Israeli Prime Minister Ehud Olmert announced a unilateral ceasefire in Gaza last night. It was an announcement that came almost three weeks too late for the roughly twelve hundred Palestinians who have been killed and the thousands injured since the Israeli war machine blasted into action on December 27 last year. It is estimated that around half of those who died were civilians and that 410 were children. On the Israeli side there have been 13 deaths, four by rocket fire and nine in ground battles. While the rest of the world sat appalled in front of their TV screens as images of death flickered past, the Israelis, as is their wont, appeared oblivious to the revulsion their actions were causing in the vast majority of countries across the globe.
One cannot avoid the conclusion that there was a measure of cynicism in their decision to invade Gaza at this point; after all, Hamas rocket fire is not a recent phenomenon, and Israeli sources told the BBC that the plan had been drawn up some time ago. The current government in Jerusalem, however, is firstly, facing an election in February which polls say it is likely to lose, and was therefore seeking to redeem itself with the electorate, particularly after its Lebanon fiasco; and secondly, this was its last opportunity to go on a direct offensive against Hamas before President Bush left office. It probably had no guarantee of what President-elect Obama’s response would be, and it may even have planned to agree to a ceasefire before he was sworn in on Tuesday.
An important element in the current ceasefire is an agreement whereby the US will commit detection and surveillance equipment and provide other assistance to both Israel and Egypt to prevent the smuggling of weapons, etc, to Hamas. The Europeans have also agreed to help in this regard. One can only observe that if, as the Israelis have maintained, it was the rocket fire into southern Israel which precipitated the invasion, why couldn’t they have pursued this avenue a long time ago, and spared the Palestinian civilian population the destruction and suffering which has been inflicted on them? The answer is, of course, that Jerusalem had another aim, and that was degrading the capacity of Hamas to function, and perhaps even through unleashing their firepower to persuade the Gazans to back the political moderates rather than the militants.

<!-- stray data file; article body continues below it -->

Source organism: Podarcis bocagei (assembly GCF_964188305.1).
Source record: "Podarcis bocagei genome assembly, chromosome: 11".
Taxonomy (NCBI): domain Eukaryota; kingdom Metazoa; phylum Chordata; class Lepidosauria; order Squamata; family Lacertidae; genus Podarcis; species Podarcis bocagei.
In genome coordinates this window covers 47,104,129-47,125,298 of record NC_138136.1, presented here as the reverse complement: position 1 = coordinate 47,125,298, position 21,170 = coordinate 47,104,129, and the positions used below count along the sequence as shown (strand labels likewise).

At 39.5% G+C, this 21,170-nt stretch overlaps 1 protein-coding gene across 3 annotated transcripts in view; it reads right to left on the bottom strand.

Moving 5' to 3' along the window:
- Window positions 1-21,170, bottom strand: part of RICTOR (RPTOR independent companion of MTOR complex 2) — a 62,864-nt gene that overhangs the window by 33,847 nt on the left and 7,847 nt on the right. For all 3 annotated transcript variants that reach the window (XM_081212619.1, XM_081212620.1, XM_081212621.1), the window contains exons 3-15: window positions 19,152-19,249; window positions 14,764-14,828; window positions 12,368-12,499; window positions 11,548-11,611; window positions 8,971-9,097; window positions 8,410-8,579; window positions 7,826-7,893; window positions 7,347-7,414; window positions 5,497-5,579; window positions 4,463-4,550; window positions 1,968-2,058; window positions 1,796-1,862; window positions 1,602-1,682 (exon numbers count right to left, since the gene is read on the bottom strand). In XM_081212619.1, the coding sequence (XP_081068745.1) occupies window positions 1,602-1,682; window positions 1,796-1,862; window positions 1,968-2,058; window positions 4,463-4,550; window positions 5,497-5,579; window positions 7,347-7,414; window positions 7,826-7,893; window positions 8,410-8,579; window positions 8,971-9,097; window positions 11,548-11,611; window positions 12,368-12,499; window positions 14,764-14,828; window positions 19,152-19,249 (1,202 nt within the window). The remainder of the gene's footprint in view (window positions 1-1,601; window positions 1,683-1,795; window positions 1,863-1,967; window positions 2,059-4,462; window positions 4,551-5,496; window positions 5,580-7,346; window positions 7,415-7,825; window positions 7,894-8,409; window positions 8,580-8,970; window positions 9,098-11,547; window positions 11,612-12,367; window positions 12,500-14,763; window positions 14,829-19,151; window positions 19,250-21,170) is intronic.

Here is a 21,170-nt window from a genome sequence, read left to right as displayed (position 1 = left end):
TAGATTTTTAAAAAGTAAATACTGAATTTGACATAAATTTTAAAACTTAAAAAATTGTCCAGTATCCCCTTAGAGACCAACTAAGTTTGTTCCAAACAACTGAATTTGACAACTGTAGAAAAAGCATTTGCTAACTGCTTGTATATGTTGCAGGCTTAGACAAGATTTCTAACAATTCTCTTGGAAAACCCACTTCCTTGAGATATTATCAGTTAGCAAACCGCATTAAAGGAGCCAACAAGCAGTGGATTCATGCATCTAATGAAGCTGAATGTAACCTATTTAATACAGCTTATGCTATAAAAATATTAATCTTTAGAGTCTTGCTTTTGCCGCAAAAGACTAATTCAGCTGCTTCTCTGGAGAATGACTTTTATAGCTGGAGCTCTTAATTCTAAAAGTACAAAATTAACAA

If so, it was an exercise doomed to failure. As far as dealing with Hamas via physical confrontation is concerned, it was the Economist which pointed out that the overkill tactics of the Israeli army were really originally developed to deal with the armies of states, and were inappropriate for non-state actors such as Hizbollah or Hamas. One might have thought that the Israelis would have learned this lesson from their Lebanon invasion, from which they emerged psychologically weaker, and Hizbollah psychologically stronger. Furthermore, in the case of Gaza they invaded a territory where people have adopted a martyr’s mantle; ultimate victory for the Palestinians lies not physical conquest, but in sacrifice and endurance no matter what the pain. Furthermore, as any of the former imperial nations could have told Jerusalem, any attempt on the part of an ‘enemy’ to back moderates on the other side by targeting their militants is doomed to failure; it will produce the opposite result, as it clearly has in this instance.
What is particularly unfortunate is the constant short-term thinking of the Israelis. With some significant interludes, their policy has been largely driven by the religious right, which has had far more influence in government than their numbers warrant. The Economist says that the reason for this is Israel’s PR system, which creates coalitions where the small religious parties can exact concessions for their support.